* White, CFPB nominee Cordray face confirmation hearing
* Sen. Vitter to criticize White over Saints bounty case
* Cordray expected to endure brunt of criticism
* Republicans plan to block Cordray; seek changes to bureau
* White may get questions on policy, defense of Wall St.
By Emily Stephenson and Sarah N. Lynch
WASHINGTON, March 12 Mary Jo White will likely
face questions about her work for big Wall Street clients when
senators on Tuesday consider her nomination to head the U.S.
Securities and Exchange Commission, but one lawmaker wants to
huddle about a field of another sort: football.
Senator David Vitter, a Louisiana Republican and big New
Orleans Saints fan, plans to ask White about legal work she
performed while at Debevoise & Plimpton for the National
Football League in the infamous "Bountygate" scandal.
The NFL hired White to review evidence that Saints players
were paid bounties from 2009-2011 to injure members of opposing
teams. As the allegations unfolded last year, she told reporters
the league's basis for issuing disciplinary actions was "quite
strong" and based on "multiple, independent, first-hand
Vitter says that the evidence against the individual players
was insubstantial and he is dissatisfied with White's
"If Mary Jo's work at the SEC is anything close to her
botched work for the NFL, folks who want to protect their
investments, like the victims of the Stanford Ponzi scheme, are
in trouble," said Vitter, who is not expected to block her
White and Richard Cordray, President Barack Obama's choice
to lead the Consumer Financial Protection Bureau, will appear
together before the Senate Banking Committee on Tuesday.
Though it will be White's first public opportunity to
discuss her background and views on financial regulation,
Cordray has been the more controversial figure as the leader of
the CFPB since January 2012, an interim position because
Republicans have so far refused to confirm him.
Obama used a procedural maneuver known as a "recess
appointment" to install him temporarily, and he re-nominated
Cordray in January.
Under his tenure, the CFPB has worked on an overhaul of
mortgage regulations. It has also taken on debt collectors and
brought several enforcement actions related to credit-card
Business leaders have been largely satisfied with Cordray's
leadership, and Republicans generally do not have problems with
him personally. But they have vowed to block any director until
Democrats agree to convert the bureau into a bipartisan
commission and change how it is funded.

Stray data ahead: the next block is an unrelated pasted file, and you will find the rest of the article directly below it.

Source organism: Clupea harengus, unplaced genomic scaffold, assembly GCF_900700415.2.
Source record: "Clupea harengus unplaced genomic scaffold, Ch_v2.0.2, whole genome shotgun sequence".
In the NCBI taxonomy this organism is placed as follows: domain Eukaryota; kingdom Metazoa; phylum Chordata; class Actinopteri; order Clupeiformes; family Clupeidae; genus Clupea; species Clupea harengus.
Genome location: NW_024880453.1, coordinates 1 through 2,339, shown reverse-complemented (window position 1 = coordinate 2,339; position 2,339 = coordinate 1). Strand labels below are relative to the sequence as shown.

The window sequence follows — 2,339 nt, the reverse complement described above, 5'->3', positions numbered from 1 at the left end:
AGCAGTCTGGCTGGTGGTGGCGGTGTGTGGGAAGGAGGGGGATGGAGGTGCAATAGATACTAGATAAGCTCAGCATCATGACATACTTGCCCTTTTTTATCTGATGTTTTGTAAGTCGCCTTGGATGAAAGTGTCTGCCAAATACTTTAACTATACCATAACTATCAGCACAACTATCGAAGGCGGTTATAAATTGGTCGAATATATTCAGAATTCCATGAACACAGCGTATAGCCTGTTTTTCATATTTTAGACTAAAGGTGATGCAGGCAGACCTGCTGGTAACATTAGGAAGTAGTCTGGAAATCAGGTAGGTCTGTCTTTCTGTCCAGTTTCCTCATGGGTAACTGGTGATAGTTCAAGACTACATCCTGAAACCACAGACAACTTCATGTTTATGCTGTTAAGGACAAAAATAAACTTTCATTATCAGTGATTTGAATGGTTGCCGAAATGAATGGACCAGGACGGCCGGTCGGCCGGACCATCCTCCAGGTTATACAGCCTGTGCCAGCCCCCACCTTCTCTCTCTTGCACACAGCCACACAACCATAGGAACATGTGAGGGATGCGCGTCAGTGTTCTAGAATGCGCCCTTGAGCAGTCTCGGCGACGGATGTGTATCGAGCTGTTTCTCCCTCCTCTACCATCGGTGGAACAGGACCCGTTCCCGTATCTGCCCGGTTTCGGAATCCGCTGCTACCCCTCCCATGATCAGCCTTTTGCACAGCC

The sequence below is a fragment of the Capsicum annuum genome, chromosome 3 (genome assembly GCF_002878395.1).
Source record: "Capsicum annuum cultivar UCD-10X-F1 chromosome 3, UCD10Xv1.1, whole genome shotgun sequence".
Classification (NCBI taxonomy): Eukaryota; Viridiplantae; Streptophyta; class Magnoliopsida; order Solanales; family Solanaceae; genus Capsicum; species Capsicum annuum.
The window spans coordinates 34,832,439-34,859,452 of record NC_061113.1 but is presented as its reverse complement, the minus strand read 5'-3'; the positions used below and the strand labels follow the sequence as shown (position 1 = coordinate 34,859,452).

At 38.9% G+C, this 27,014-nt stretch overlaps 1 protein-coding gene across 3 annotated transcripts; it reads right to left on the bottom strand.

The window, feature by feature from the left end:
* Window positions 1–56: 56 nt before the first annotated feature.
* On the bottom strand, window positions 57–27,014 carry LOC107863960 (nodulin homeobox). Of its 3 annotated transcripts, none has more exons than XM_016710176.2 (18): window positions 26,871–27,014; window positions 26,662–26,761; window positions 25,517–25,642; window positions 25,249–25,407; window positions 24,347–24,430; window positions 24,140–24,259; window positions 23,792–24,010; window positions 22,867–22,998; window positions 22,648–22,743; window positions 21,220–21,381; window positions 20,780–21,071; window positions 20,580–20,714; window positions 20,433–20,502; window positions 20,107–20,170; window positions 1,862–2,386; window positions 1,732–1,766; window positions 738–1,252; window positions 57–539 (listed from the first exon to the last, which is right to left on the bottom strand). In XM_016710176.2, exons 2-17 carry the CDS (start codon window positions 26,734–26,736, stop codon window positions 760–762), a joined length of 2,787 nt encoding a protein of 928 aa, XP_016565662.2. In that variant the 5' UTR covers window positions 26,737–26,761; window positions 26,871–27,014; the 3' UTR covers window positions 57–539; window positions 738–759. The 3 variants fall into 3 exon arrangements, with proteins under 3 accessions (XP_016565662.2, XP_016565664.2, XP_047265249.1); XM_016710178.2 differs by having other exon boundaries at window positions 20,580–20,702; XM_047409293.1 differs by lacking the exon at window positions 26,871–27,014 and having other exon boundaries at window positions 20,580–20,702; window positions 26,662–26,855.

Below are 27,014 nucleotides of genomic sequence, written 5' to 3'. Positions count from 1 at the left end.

Adding to the controversy, a U.S. appeals court ruled
earlier this year that recess appointments to the National Labor
Relations Board made at the same time Cordray was installed were
unconstitutional because lawmakers were not technically in
That ruling has raised questions about Cordray's appointment
as well, and he is expected to field questions from senators on
Tuesday about the work he has done and whether it could be
invalidated by the courts.
"We want people to know they now have a new agency standing
on their side, looking out for their interests, to help restore
their confidence in the consumer financial marketplace. So far,
even though our work is still in its early stages, we have been
busy addressing some of the most critical problems," said
Cordray in prepared testimony.
WHITE'S VIEWS ON POLICY UNKNOWN
While Cordray's appointment is more controversial, White is
still expected to face numerous questions from lawmakers. Little
is known yet about her views on securities regulatory policy.
She previously served as U.S. Attorney for the Southern
District of New York from 1993 through 2002, where she made a
name for herself prosecuting terrorists and mob bosses.
If confirmed, White would be joining the SEC at a busy time.
Currently divided between two Democrats and two Republicans,
the agency is struggling to agree on rules required by the 2010
Dodd-Frank Wall Street reform law for over-the-counter
derivatives and credit-rating agencies.
Also, the SEC is grappling with how to complete
controversial new capital-raising rules stemming from the 2012
Jumpstart Our Business Startups (JOBS) Act, a proposal to reform
the $2.6 trillion money market fund industry, and rules to
potentially revamp U.S. equities market structure.
Without a fifth crucial swing vote, relatively little
rulemaking has taken place since SEC Commissioner Elisse Walter
took over as chairman in December.
Internal disagreements between Democratic and Republican
commissioners last week about relatively non-controversial rules
to protect the market from technology errors nearly derailed
plans for an open public vote, according to people familiar with
White could face questions from senators about her views on
everything from high-speed trading and the risk of runs on money
funds to over-the-counter derivative regulations. In prepared
testimony, she did not give her opinions in detail, but did say
she saw a "sense of urgency" in examining market structure
matters such as high-speed trading.
In addition, she may be asked how she will manage conflicts
that could arise from the legal defense work she did for
Debevoise & Plimpton on behalf of high-powered Wall Street
clients, from JPMorgan and former Bank of America
CEO Ken Lewis to UBS to accounting giant
Deloitte & Touche LLP.
Federal ethics rules generally require her to recuse herself
for one year from participating in matters involving former
While she worked for some clients such as JPMorgan more
recently, others such as Deloitte were retained roughly two
calendar years ago and will not fall into the recusal period,
according to one person familiar with White's work at Deloitte.
Still, White could face questions, including from some
Democrats, about this work for big banking clients and the
so-called "revolving door" between Wall Street and regulatory